618
Chapter 6
(c)
tot
2
1
W
K
K
=
−
gives
2
k
2
1
1
0
2
μ
mgx
mv
−
=
−
.
2
2
1
2
2
k
(4.50 m/s)
10.3 m
2
2(0.100)(9.80 m/s
)
v
x
μ
g
=
=
=
.
E
VALUATE
:
The box goes farther when the friction coefficient doesn°t increase.
6.68.
I
DENTIFY
:
Use Eq.(6.7) to calculate
W
.
S
ET
U
P
:
1
0
x
=
. In part (a),
2
0.050 m
x
=
. In part (b),
2
0.050 m
x
= −
.
E
XECUTE
:
(a)
2
2
2
3
2
3
4
2
2
2
0
0
(
)
2
3
4
x
x
k
b
c
W
Fdx
kx
bx
cx
dx
x
x
x
=
=
−
+
=
−
+
∫
∫
.
2
2
3
3
4
2
2
2
(50.0 N/m)
(233 N/m
)
(3000 N/m
)
W
x
x
x
=
−
+
. When
2
0.050 m
x
=
,
0.12 J
W
=
.
(b)
When
2
0.050 m,
x
= −
0.17 J
W
=
.
(c)
It°s easier to stretch the spring; the quadratic
2
bx
−
term is always in the
x
−
direction, and so the needed force,
and hence the needed work, will be less when
2
0
x
>
.
E
VALUATE
:
When
0.050 m
x
=
,
4.75 N
x
F
=
. When
0.050 m
x
= −
,
8.25 N
x
F
=
.
6.69.
I
DENTIFY
and
S
ET
U
P
:
Use
m
=
∑
F
a
"
"
to find the tension force
T
. The block moves in uniform circular motion and
rad
.
=
a
a
"
"
(a)
The freebody diagram for the block is given in Figure 6.69.
E
XECUTE
:
x
x
F
ma
=
∑
2
v
T
m
R
=
2
(0.70 m/s)
(0.120 kg)
0.15 N
0.40 m
T
=
=
Figure 6.69
(b)
2
2
(2.80 m/s)
(0.120 kg)
9.4 N
0.10 m
v
T
m
R
=
=
=
(c)
S
ET
U
P
:
The tension changes as the distance of the block from the hole changes. We could use
2
1
x
x
x
W
F dx
=
∫
to
calculate the work. But a much simpler approach is to use
tot
2
1
.
W
K
K
=
−
E
XECUTE
:
The only force doing work on the block is the tension in the cord, so
tot
.
T
W
W
=
2
2
1
1
1
1
2
2
(0.120 kg)(0.70 m/s)
0.0294 J
K
mv
=
=
=
2
2
1
1
2
2
2
2
(0.120 kg)(2.80 m/s)
0.470 J
K
mv
=
=
=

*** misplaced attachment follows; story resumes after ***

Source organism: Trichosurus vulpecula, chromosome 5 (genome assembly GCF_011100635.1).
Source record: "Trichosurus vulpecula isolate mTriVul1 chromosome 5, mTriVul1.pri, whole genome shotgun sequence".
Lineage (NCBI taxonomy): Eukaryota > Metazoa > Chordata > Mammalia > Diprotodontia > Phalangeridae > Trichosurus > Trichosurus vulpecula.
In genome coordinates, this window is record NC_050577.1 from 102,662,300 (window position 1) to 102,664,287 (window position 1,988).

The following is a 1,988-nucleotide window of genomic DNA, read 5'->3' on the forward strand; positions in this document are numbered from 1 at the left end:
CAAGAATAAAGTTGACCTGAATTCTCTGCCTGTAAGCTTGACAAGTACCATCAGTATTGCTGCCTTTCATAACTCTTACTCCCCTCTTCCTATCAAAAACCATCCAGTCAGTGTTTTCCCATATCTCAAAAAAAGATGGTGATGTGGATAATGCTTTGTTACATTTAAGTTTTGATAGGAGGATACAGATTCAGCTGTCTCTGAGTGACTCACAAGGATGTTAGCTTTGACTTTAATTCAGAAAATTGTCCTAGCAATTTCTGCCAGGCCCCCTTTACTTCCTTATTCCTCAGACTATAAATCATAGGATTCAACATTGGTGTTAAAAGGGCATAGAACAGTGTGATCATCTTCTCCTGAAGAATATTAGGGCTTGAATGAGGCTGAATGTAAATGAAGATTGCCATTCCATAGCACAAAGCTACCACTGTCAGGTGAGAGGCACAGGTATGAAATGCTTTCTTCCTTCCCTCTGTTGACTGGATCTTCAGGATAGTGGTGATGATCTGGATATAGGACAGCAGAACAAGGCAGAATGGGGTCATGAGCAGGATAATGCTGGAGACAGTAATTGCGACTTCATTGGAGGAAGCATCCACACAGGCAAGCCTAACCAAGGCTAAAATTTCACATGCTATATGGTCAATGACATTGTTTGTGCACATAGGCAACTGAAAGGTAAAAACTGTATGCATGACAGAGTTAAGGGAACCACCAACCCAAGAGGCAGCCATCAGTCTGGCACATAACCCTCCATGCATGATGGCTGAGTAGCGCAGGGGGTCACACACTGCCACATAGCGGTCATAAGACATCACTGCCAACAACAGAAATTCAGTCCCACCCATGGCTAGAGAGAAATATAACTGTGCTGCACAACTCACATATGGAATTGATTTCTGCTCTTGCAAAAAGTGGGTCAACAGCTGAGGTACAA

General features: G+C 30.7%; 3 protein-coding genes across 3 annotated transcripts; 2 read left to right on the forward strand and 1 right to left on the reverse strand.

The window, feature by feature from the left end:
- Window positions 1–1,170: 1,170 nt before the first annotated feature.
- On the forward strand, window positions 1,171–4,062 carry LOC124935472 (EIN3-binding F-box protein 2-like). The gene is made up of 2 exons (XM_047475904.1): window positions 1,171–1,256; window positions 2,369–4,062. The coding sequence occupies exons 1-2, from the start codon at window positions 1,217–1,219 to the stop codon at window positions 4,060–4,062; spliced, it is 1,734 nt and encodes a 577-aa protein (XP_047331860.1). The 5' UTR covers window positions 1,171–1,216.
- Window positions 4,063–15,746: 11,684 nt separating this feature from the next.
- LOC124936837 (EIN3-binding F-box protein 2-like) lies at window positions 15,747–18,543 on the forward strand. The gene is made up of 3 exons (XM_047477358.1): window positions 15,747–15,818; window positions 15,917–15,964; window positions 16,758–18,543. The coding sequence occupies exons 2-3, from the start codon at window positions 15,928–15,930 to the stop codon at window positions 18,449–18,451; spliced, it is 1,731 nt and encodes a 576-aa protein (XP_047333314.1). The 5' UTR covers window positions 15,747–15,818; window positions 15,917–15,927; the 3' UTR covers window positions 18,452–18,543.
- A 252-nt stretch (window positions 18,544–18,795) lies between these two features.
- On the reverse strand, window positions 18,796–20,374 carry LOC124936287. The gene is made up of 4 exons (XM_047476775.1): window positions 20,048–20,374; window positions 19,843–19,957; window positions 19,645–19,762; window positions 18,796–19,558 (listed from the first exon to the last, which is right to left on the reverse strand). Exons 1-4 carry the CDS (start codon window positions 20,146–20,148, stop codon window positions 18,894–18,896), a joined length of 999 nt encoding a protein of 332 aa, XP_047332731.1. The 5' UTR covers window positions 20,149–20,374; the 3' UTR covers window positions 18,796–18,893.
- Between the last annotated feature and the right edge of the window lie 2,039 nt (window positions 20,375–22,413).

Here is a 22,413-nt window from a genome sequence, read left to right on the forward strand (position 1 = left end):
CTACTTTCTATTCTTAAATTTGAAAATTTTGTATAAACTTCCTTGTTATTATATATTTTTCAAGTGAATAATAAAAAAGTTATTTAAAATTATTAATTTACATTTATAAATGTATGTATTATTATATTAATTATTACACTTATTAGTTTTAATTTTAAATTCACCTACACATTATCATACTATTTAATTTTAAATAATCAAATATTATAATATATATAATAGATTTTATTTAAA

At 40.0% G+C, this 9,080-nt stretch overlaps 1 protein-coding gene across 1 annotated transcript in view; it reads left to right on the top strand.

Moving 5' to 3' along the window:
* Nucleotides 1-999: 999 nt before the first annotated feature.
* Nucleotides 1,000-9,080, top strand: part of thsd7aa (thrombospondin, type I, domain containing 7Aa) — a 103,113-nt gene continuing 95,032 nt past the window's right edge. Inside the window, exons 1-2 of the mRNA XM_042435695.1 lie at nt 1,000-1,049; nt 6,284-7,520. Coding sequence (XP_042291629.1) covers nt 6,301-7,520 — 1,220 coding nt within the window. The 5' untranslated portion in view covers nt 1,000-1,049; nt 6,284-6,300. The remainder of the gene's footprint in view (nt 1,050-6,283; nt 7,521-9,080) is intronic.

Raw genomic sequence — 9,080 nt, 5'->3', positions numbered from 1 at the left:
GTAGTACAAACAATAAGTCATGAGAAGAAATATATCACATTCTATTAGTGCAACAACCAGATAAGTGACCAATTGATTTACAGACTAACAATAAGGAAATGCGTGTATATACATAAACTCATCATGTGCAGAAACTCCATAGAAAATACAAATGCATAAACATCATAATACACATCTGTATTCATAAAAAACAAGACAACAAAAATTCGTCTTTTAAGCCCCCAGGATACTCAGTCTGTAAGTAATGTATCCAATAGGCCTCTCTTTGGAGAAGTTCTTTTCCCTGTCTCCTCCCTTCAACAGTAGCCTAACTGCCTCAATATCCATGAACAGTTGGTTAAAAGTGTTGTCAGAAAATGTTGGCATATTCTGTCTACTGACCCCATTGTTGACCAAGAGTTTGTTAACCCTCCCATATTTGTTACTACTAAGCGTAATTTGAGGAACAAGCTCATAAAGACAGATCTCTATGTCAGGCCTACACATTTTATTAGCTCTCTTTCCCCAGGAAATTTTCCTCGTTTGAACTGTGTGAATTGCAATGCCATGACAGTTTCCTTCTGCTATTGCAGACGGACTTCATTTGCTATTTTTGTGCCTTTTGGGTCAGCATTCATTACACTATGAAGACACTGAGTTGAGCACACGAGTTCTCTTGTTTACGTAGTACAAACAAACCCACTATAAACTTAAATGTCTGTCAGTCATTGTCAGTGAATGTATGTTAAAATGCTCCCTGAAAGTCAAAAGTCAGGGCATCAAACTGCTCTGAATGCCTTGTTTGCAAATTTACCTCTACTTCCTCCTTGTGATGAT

tot
2
1
0.470 J
0.029 J
0.44 J
W
K
K
=
−
=
−
=
This is the amount of work done by the person who pulled the cord.
E
VALUATE
:
The block moves inward, in the direction of the tension, so
T
does positive work and the kinetic energy
increases.
6.70.
I
DENTIFY
:
Use Eq.(6.7) to find the work done by
F
. Then apply
tot
2
1
W
K
K
=
−
.
S
ET
U
P
:
2
1
dx
x
x
= −
∫
.
E
XECUTE
:
2
1
2
1
2
1
1
x
x
W
dx
x
x
x
α
α
⎛
⎞
=
=
−
⎜
⎟
⎝
⎠
∫
.
26
2
1
9
1
17
(2.12
10
N
m
)((0.200 m
)
(1.25
10
m
))
2.65
10
J
W
−
−
−
−
=
×
⋅
−
×
= −
×
.
Note that
1
x
is so large compared to
2
x
that the term
1
1/
x
is negligible. Then, using Eq. (6.13)) and solving for
2
v
,
17
2
5
2
5
2
1
27
2
2(
2.65
10
J)
(3.00
10
m/s)
2.41
10
m/s.
(1.67
10
kg)
W
v
v
m
−
−
−
×
=
+
=
×
+
=
×
×
(b)
With
2
1
0,
K
W
K
=
= −
. Using
2
W
x
α
= −
,
26
2
10
2
2
27
5
2
1
1
2
2(2.12
10
N m )
2.82
10
m.
(1.67
10
kg)(3.00
10
m/s)
x
K
mv
α
α
−
−
−
×
⋅
=
=
=
=
×
×
×
This preview has intentionally blurred sections. Sign up to view the full version.
View Full Document
Work and Kinetic Energy
619
(c)
The repulsive force has done no net work, so the kinetic energy and hence the speed of the proton have their
original values, and the speed is
5
3.00
10
m/s
×
.
E
VALUATE
:
As the proton moves toward the uranium nucleus the repulsive force does negative work and the
kinetic energy of the proton decreases. As the proton moves away from the uranium nucleus the repulsive force does
positive work and the kinetic energy of the proton increases.
6.71.
I
DENTIFY
and
S
ET
U
P
:
Use
/
x
v
dx dt
=
and
/
.
x
x
a
dv dt
=
Use
m
=
∑
F
a
"
"
to calculate
F
"
from
.
a
"
E
XECUTE
:
(a)
2
( )
,
x t
t
t
α
β
3
=
+
2
( )
2
3
x
dx
v
t
t
t
dt
α
β
=
=
+
4.00 s:
t
=
2
3
2
2(0.200 m/s
)(4.00 s)
3(0.0200 m/s
)(4.00 s)
2.56 m/s.
This is the end of the preview.
Sign up
to
access the rest of the document.
 Spring '06
 Buchler
 Physics, Energy, Force, Friction, Kinetic Energy, Mass, Work, Wtot

Click to edit the document details